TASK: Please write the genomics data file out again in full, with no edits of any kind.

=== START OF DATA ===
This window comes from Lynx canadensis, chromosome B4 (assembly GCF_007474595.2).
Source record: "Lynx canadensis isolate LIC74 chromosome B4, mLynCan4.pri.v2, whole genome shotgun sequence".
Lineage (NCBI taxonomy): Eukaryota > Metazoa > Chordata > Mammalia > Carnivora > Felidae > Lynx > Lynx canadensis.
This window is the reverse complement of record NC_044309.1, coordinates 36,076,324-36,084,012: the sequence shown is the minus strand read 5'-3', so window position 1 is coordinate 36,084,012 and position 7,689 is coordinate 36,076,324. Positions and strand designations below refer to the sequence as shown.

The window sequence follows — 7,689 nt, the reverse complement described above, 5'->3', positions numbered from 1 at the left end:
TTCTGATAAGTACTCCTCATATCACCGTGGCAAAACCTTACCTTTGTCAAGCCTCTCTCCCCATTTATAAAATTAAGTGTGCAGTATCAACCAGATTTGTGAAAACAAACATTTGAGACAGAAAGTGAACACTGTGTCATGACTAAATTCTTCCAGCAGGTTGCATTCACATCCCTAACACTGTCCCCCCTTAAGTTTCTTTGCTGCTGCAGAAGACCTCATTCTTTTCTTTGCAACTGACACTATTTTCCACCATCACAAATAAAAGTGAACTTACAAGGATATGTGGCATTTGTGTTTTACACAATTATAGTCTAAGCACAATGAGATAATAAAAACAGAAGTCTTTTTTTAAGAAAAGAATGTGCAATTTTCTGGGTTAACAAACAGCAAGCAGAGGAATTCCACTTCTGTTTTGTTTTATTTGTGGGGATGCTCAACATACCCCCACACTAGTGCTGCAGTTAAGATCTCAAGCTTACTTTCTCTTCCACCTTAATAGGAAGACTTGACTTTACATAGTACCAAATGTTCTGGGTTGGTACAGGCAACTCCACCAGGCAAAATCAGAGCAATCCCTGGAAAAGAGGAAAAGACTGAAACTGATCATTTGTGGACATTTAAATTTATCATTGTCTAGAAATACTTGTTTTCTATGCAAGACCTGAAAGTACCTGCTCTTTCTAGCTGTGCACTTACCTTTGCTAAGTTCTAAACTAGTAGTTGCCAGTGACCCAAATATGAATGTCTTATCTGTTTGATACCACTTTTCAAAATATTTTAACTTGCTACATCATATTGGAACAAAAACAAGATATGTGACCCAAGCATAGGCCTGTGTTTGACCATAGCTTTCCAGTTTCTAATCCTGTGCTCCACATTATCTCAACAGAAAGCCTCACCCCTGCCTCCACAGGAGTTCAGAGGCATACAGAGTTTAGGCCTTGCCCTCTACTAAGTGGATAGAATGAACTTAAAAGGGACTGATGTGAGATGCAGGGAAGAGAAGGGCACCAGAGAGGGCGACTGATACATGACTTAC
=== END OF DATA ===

This window comes from Lynx canadensis, chromosome B4 (assembly GCF_007474595.2).
Source record: "Lynx canadensis isolate LIC74 chromosome B4, mLynCan4.pri.v2, whole genome shotgun sequence".
Lineage (NCBI taxonomy): Eukaryota > Metazoa > Chordata > Mammalia > Carnivora > Felidae > Lynx > Lynx canadensis.
This window is the reverse complement of record NC_044309.1, coordinates 36,076,324-36,084,012: the sequence shown is the minus strand read 5'-3', so window position 1 is coordinate 36,084,012 and position 7,689 is coordinate 36,076,324. Positions and strand designations below refer to the sequence as shown.

The window sequence follows — 7,689 nt, the reverse complement described above, 5'->3', positions numbered from 1 at the left end:
TTCTGATAAGTACTCCTCATATCACCGTGGCAAAACCTTACCTTTGTCAAGCCTCTCTCCCCATTTATAAAATTAAGTGTGCAGTATCAACCAGATTTGTGAAAACAAACATTTGAGACAGAAAGTGAACACTGTGTCATGACTAAATTCTTCCAGCAGGTTGCATTCACATCCCTAACACTGTCCCCCCTTAAGTTTCTTTGCTGCTGCAGAAGACCTCATTCTTTTCTTTGCAACTGACACTATTTTCCACCATCACAAATAAAAGTGAACTTACAAGGATATGTGGCATTTGTGTTTTACACAATTATAGTCTAAGCACAATGAGATAATAAAAACAGAAGTCTTTTTTTAAGAAAAGAATGTGCAATTTTCTGGGTTAACAAACAGCAAGCAGAGGAATTCCACTTCTGTTTTGTTTTATTTGTGGGGATGCTCAACATACCCCCACACTAGTGCTGCAGTTAAGATCTCAAGCTTACTTTCTCTTCCACCTTAATAGGAAGACTTGACTTTACATAGTACCAAATGTTCTGGGTTGGTACAGGCAACTCCACCAGGCAAAATCAGAGCAATCCCTGGAAAAGAGGAAAAGACTGAAACTGATCATTTGTGGACATTTAAATTTATCATTGTCTAGAAATACTTGTTTTCTATGCAAGACCTGAAAGTACCTGCTCTTTCTAGCTGTGCACTTACCTTTGCTAAGTTCTAAACTAGTAGTTGCCAGTGACCCAAATATGAATGTCTTATCTGTTTGATACCACTTTTCAAAATATTTTAACTTGCTACATCATATTGGAACAAAAACAAGATATGTGACCCAAGCATAGGCCTGTGTTTGACCATAGCTTTCCAGTTTCTAATCCTGTGCTCCACATTATCTCAACAGAAAGCCTCACCCCTGCCTCCACAGGAGTTCAGAGGCATACAGAGTTTAGGCCTTGCCCTCTACTAAGTGGATAGAATGAACTTAAAAGGGACTGATGTGAGATGCAGGGAAGAGAAGGGCACCAGAGAGGGCGACTGATACATGACTTAC